• Design (Delineate the Design Disconnect)

    Vendors, especially those paid by the consulting hour, will often want to overdesign a solution while buyers, who will want to minimize the cost, will often try to strip down the design too much. The right balance has to be struck, and the design that is accepted has to meet all of the core requirements for project success. A Project Assurance Specialist can help the organization find that balance.

  • Development (Acceptance Evaluation)

    Does the implementation fully implement the design and meet all of the organizational requirements? Is the integration with the core systems complete? Are the switch-over plans sufficiently thought out and are there contingencies if things go wrong? And are the training plans in sync with both the solution that has been implemented and the average technical proficiency with those being trained? An outside Project Assurance Specialist can help the organization answer these questions and put the stakeholders’ minds at ease.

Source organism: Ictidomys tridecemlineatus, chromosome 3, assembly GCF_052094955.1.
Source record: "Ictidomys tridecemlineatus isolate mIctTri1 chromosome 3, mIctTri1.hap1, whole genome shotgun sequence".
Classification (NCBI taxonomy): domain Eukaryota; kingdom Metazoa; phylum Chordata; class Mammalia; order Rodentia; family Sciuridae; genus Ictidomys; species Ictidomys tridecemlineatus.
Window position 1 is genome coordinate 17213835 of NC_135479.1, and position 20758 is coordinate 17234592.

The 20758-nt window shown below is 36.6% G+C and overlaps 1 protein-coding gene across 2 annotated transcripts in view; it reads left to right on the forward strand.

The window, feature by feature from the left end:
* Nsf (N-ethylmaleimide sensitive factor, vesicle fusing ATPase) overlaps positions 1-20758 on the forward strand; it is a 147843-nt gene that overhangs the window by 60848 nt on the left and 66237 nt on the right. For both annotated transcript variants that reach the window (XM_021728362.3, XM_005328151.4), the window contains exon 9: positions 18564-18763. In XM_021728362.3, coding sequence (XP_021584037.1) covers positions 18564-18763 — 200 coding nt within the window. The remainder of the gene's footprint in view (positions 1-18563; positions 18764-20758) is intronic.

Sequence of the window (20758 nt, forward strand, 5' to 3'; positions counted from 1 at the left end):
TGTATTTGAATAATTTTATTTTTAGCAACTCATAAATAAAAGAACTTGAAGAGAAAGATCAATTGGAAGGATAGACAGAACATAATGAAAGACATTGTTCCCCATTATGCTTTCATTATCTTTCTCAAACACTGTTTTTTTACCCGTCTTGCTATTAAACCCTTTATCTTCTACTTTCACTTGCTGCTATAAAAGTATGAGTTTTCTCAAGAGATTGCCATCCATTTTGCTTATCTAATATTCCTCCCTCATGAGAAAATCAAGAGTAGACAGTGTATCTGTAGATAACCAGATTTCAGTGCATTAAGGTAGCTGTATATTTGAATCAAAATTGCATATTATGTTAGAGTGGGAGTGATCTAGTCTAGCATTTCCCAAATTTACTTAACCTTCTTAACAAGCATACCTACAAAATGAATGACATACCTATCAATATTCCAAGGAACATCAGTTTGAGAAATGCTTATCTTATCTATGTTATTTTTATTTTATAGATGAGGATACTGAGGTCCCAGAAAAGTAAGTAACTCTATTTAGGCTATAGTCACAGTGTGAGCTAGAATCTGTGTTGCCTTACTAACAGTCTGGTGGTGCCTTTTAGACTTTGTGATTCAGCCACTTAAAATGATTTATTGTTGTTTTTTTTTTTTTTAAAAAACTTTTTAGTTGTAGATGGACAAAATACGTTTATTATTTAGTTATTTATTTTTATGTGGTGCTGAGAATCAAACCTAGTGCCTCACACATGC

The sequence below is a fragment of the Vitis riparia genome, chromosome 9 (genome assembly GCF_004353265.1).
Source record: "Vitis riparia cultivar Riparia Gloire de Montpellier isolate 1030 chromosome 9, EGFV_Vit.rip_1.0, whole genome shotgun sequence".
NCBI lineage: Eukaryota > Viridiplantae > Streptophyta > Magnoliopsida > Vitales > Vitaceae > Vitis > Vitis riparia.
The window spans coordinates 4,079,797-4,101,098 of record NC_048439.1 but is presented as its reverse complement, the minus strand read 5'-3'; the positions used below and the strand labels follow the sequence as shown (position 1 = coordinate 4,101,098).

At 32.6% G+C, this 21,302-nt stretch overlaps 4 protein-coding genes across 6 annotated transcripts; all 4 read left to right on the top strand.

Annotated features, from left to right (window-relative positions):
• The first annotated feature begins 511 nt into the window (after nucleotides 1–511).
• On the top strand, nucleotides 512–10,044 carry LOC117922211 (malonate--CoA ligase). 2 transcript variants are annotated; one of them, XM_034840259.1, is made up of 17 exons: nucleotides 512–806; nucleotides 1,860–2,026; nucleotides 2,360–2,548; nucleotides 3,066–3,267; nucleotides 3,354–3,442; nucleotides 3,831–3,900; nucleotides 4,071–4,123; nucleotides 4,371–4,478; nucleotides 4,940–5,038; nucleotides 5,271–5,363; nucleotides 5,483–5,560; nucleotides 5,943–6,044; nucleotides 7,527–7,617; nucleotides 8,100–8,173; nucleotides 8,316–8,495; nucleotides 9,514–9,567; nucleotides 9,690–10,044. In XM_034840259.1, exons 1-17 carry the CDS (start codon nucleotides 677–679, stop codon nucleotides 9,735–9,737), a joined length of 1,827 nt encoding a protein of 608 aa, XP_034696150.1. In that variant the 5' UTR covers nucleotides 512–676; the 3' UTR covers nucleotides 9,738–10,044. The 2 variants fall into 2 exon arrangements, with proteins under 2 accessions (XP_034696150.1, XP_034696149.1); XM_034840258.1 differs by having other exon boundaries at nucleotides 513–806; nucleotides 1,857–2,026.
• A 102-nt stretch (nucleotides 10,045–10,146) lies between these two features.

• Testing & Training (Transition and Acceptance Streamlining))

    Was the testing comprehensive and were all of the key test cases successful? Is there enough C-Suite support to ensure that even the dissenters will be convinced to consent and that the cut-over will be smooth and painless? Are there adequate resources to execute the go-live according to plan? Was the education sufficient? Is everything a green light? Only a Project Assurance Specialist can give you an answer you can truly be confident in.

So how does the Project Assurance Specialist do this and why can it only be done by an outside Project Assurance Specialist and not an inside resource? Come back for Part IV.

Project Assurance: A Methodology for Keeping Your Supply Management Project on Track Part II